A whole TikTok trend emerged out of the way “Spider-Man: Across the Spider-Verse” understands itself in relation to other entries in the franchise. The movie goes out of its way to problematize Canon Events: things, mostly bad things, that are supposed to happen to Spider-man, no matter who is behind the web-slinger’s mask. But the Sony animated film wasn’t always set up to go for as obvious a metaphor for the standard to which fans hold comic book adaptations.
“We didn’t call it ‘canon’ for years,” co-director Kemp Powers told IndieWire on the Filmmaker Toolkit podcast. “We had all these different names for it. We were calling it ‘convergence events.’ We had all these different names and we were just like, ‘These names all sound dumb.’”
The quest for a better-sounding name for the rules of being a spider-person actually led the filmmakers to structural tweaks that make the movie about the experience of reading comics while utilizing the tools and conventions of comic book illustration. It was Christopher Miller who finally proposed putting a conventional comics term to the web of events (pun intended) every version of Spider-Man has in common.
“It turned into just calling it what it was, which is the idea [that] comic books can [become] a slave to these rules — rules that the people who created them did not think you had to draw within the lines just like that,” Powers said. “It’s one of the weird things about comic books becoming such fodder for film and television, is that a fan base that used to be niche suddenly became the vocal experts on some of the biggest entertainment in the world.”That expertise, at its best, leads to a lot of the high-concept weirdness of comic heroes surviving the Hollywood filter to create thrillingly original, resonant underdog stories. What is the Spider-Society, after all, if not both a hilarious and cutting metaphor for the Princeton STEM program Miles wants to be accepted into, a place where he meets his people and sees the potential for belonging while also overseen by a literal (multi-dimensional) gatekeeper in Miguel O’Hara.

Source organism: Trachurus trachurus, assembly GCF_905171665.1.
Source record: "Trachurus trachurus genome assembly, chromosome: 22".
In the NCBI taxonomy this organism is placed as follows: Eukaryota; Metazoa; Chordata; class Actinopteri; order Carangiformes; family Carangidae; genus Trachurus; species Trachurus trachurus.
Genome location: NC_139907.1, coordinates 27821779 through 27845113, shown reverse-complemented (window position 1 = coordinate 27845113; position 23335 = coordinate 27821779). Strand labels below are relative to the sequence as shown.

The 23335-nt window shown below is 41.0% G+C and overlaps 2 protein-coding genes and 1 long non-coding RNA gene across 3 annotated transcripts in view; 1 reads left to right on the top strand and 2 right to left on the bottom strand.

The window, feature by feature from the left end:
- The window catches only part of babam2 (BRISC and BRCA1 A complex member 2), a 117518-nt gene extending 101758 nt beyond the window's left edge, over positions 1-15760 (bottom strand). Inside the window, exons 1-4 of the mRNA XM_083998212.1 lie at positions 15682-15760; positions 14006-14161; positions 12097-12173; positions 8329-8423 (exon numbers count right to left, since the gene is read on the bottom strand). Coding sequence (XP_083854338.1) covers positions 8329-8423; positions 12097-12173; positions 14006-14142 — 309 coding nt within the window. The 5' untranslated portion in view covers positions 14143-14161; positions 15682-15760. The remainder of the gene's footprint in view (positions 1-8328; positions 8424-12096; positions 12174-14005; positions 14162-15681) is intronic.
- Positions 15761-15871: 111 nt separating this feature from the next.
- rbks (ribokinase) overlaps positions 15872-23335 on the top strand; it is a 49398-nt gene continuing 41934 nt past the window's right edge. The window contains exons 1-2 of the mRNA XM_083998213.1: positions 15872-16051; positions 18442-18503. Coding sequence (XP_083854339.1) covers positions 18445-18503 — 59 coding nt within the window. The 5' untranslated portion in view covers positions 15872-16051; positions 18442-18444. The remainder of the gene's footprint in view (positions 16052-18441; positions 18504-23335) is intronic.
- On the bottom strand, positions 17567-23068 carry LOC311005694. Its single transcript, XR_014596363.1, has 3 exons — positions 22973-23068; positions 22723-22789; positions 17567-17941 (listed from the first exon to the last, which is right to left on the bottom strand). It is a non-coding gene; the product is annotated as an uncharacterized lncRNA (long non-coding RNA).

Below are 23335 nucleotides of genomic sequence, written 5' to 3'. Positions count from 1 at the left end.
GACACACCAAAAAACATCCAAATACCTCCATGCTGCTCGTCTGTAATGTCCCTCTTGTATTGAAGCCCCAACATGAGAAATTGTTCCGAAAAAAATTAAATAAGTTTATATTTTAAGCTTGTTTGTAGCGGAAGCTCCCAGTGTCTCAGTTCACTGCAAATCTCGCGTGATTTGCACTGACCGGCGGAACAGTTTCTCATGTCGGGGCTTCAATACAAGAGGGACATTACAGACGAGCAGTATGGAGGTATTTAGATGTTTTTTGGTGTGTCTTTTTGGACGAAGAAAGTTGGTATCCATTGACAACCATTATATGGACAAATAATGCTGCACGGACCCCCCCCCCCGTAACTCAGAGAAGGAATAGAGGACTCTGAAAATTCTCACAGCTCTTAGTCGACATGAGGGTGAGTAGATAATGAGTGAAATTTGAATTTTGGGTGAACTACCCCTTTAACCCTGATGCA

But at its worst? “There’s a feeling of ownership: ‘Look, I’ve been reading comic books since this long and so, trust me, you can’t do this. You can’t do that,’” Powers said. “But comics and films are two different mediums and I think that, when you’re thinking about the idea of canon, it’s been something that I’ve dealt with in my professional career a lot when I’ve worked as a writer.”
Powers said that he, like anyone who’s worked on established IP, has had pitches shut down because they clash with the established canon or go in a different direction from the original property. “It always grated on me because in many cases I would be one or two degrees removed from the person who created it and then people would tell me, ‘Oh yeah, when so-and-so made that up, he was high as a kite.’ In many cases, you’re dealing with stuff that is [treated as] sacrosanct, but the person who created it pulled it out of their ass.”
It’s not that pulling things out of thin air, among other places, is always a dis-qualifier for good art or entertainment. “Across the Spider-Verse” hums with additive moments of inspiration and a collage-like sense of inclusion, with a notable Lego sequence added last minute after the film’s creators saw a 14-year-old animator’s Lego take on the film’s trailer. But it is the dogmatic adherence to character arcs and their repetition across different versions of Spider-Films that Powers was excited to tackle head-on.
“It was why I was excited to come on board with [the film] because that’s a heady, meta idea that was just chomping at the bit to dig into. If the sequel had been about, ‘Let’s just do what we did in the first “Spider-Verse,” but bigger, that wouldn’t have been very interesting to me,” the “Across the Spider-Verse” co-director said.
The film tackles head-on the problem of adhering too rigidly to Canon Events™ but also offers the possibility that Miles could be more than the tragedies and the nemeses that define his superhero persona. He wasn’t even supposed to be Spider-man; “Across the Spider-Verse” contends that it is exactly the person without a legacy to uphold who can redefine a role for everyone else.
“I loved how different this was. [And] of course, it makes the story exist on different levels philosophically. It gives multiple meanings, multiple layers, to that part of the story. Just as a storyteller, that’s something that really excites me,” Powers said.
“Spider-Man: Across the Spider-Verse” is now streaming on Netflix.